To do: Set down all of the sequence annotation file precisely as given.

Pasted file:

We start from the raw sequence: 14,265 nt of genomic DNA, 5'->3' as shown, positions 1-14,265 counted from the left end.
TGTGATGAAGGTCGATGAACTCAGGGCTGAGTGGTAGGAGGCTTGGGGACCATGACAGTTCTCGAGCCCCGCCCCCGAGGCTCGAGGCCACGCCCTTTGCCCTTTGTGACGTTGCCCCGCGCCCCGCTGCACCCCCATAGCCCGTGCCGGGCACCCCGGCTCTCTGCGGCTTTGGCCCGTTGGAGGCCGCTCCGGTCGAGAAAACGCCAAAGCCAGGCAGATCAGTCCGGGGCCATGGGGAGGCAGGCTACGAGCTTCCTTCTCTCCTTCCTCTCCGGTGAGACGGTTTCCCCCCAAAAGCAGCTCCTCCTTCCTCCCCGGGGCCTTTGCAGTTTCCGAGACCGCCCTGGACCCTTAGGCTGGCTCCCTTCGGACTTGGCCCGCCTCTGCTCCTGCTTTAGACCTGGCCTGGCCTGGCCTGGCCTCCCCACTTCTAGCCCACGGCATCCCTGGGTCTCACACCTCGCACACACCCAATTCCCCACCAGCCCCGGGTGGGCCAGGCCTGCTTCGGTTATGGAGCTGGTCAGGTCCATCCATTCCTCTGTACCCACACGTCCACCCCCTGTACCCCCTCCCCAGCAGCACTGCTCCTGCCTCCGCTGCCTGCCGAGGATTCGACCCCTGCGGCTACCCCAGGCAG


We start from the raw sequence: 14,265 nt of genomic DNA, 5'->3' as shown, positions 1-14,265 counted from the left end.
TGTGATGAAGGTCGATGAACTCAGGGCTGAGTGGTAGGAGGCTTGGGGACCATGACAGTTCTCGAGCCCCGCCCCCGAGGCTCGAGGCCACGCCCTTTGCCCTTTGTGACGTTGCCCCGCGCCCCGCTGCACCCCCATAGCCCGTGCCGGGCACCCCGGCTCTCTGCGGCTTTGGCCCGTTGGAGGCCGCTCCGGTCGAGAAAACGCCAAAGCCAGGCAGATCAGTCCGGGGCCATGGGGAGGCAGGCTACGAGCTTCCTTCTCTCCTTCCTCTCCGGTGAGACGGTTTCCCCCCAAAAGCAGCTCCTCCTTCCTCCCCGGGGCCTTTGCAGTTTCCGAGACCGCCCTGGACCCTTAGGCTGGCTCCCTTCGGACTTGGCCCGCCTCTGCTCCTGCTTTAGACCTGGCCTGGCCTGGCCTGGCCTCCCCACTTCTAGCCCACGGCATCCCTGGGTCTCACACCTCGCACACACCCAATTCCCCACCAGCCCCGGGTGGGCCAGGCCTGCTTCGGTTATGGAGCTGGTCAGGTCCATCCATTCCTCTGTACCCACACGTCCACCCCCTGTACCCCCTCCCCAGCAGCACTGCTCCTGCCTCCGCTGCCTGCCGAGGATTCGACCCCTGCGGCTACCCCAGGCAG